InDesign Interchange Formats INX and IDML
INX and IDML are both XML formats you can export from InDesign, but they’re not the same as exporting XML from a document (which would only include the XML structure itself). These formats render everything in the InDesign file, including styles, page items, formatting, colors, page margins, and ruler guides. In a way, these formats are XML alternatives to the InDesign binary document (you know, what you get when you choose Save from the File menu).
INX is an older format, and is primarily used for saving documents back to the previous version of InDesign. IDML, for “InDesign Markup Language,” is a replacement for INX, and much more. IDML is a huge improvement over INX: it’s far more readable and robust.
The InDesign Snippet (.idms) format is essentially the same as IDML, but is limited to representing page items or collections of page items as XML. IDML is also the format of library items. Another variant of the IDML format is ICML, which is used for saving InCopy stories.
The reason we’re talking about IDML, when we’ve already talked about it in Chapter 7, “Importing and Exporting,” is that it’s XML. All of the things you can do with XML files, you can do with IDML. Yes, that means you can import them into the XML structure of a document. Don’t do that! That’s not what we’re getting at.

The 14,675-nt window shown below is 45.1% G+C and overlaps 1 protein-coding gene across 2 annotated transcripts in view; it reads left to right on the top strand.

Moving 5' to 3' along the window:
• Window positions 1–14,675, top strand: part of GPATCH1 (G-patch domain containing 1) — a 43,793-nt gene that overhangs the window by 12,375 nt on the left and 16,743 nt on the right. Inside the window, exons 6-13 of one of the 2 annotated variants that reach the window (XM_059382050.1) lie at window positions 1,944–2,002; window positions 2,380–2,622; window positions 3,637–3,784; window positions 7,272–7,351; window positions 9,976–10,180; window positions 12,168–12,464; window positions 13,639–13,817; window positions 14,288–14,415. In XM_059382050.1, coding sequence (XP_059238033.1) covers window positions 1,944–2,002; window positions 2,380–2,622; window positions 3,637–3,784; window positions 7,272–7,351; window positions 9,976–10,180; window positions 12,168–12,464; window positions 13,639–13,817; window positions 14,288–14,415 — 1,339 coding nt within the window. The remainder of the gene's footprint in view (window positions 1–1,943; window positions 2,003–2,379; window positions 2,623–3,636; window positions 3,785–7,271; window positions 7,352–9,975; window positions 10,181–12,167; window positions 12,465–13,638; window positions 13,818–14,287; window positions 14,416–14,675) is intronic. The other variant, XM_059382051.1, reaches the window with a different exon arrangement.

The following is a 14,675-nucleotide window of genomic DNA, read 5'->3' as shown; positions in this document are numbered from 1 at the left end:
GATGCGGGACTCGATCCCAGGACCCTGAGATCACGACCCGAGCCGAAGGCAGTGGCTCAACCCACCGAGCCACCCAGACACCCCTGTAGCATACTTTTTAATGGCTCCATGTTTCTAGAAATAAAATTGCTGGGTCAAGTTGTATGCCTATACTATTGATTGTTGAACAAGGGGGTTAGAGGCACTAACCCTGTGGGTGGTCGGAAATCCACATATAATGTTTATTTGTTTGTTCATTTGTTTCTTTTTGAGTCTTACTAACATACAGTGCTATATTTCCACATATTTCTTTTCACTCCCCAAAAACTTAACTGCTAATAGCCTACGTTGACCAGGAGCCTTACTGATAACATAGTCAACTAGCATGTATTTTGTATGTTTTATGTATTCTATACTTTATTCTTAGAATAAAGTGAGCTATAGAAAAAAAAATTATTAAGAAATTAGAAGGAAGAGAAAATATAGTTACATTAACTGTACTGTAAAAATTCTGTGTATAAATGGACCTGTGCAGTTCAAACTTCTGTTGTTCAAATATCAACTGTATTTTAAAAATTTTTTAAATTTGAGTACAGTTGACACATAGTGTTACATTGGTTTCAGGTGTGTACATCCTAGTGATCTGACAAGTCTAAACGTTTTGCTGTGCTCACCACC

Think about it. With the XML in an IDML file (or snippet file), you can lay out InDesign documents without even having InDesign open. You’ll need to open your copy of InDesign to proof, print, and export the files you’ve created, but the work can be done for you while the file is in its XML form. The work can be done by a database, or by a script, on your local machine, or on a server.
We don’t have the space here to discuss the IDML format in detail, and, besides, Ole’s already done that in the official, 300-odd page IDML specification, which you can find at:
First, IDML is not a simple text file. Instead, it’s a Zip archive containing a set of files and folders. We don’t think that this raises a signficant barrier to entry—after all, both platforms (Mac OS/Windows) have native tools for uncompressing Zip files.
We also believe that the way that the files are organized inside the archive really simplifies working with the XML content. The XML files in the archive each concentrate on a specific area.
This logical compartmentalization of the XML files that make up the IDML document makes sense. If you want to work with a story, for example, you can work with a relatively small XML file containing just that story, rather than editing a tiny and hard to find segment of an enormous XML document.
Spreads are also broken out into separate XML files in the IDML package, which makes it easy to swap and rearrange spreads inside a document or across a set of documents.
If you do a template-based publishing, where the main thing that changes in your documents is text, you should really consider looking at IDML. Especially in combination with scripting, this approach can bring about tremendous productivity gains for repetitive layouts such as business cards or data sheets.